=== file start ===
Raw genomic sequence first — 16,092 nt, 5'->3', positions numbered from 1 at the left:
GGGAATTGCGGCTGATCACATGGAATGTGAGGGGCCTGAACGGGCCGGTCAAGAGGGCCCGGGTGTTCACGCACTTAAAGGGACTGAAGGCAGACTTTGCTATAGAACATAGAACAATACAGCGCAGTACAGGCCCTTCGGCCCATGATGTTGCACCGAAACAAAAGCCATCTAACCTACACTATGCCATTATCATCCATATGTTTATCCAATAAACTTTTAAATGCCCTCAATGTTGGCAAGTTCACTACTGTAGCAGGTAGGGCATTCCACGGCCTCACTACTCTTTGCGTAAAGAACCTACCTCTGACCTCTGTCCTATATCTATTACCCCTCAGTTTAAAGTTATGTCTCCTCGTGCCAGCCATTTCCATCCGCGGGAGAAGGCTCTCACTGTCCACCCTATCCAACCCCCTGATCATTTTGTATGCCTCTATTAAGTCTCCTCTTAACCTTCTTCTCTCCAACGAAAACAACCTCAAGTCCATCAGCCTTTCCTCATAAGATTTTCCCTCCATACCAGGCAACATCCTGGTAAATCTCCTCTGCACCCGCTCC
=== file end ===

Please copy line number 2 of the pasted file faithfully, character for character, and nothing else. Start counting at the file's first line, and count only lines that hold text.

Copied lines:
GGGAATTGCGGCTGATCACATGGAATGTGAGGGGCCTGAACGGGCCGGTCAAGAGGGCCCGGGTGTTCACGCACTTAAAGGGACTGAAGGCAGACTTTGCTATAGAACATAGAACAATACAGCGCAGTACAGGCCCTTCGGCCCATGATGTTGCACCGAAACAAAAGCCATCTAACCTACACTATGCCATTATCATCCATATGTTTATCCAATAAACTTTTAAATGCCCTCAATGTTGGCAAGTTCACTACTGTAGCAGGTAGGGCATTCCACGGCCTCACTACTCTTTGCGTAAAGAACCTACCTCTGACCTCTGTCCTATATCTATTACCCCTCAGTTTAAAGTTATGTCTCCTCGTGCCAGCCATTTCCATCCGCGGGAGAAGGCTCTCACTGTCCACCCTATCCAACCCCCTGATCATTTTGTATGCCTCTATTAAGTCTCCTCTTAACCTTCTTCTCTCCAACGAAAACAACCTCAAGTCCATCAGCCTTTCCTCATAAGATTTTCCCTCCATACCAGGCAACATCCTGGTAAATCTCCTCTGCACCCGCTCC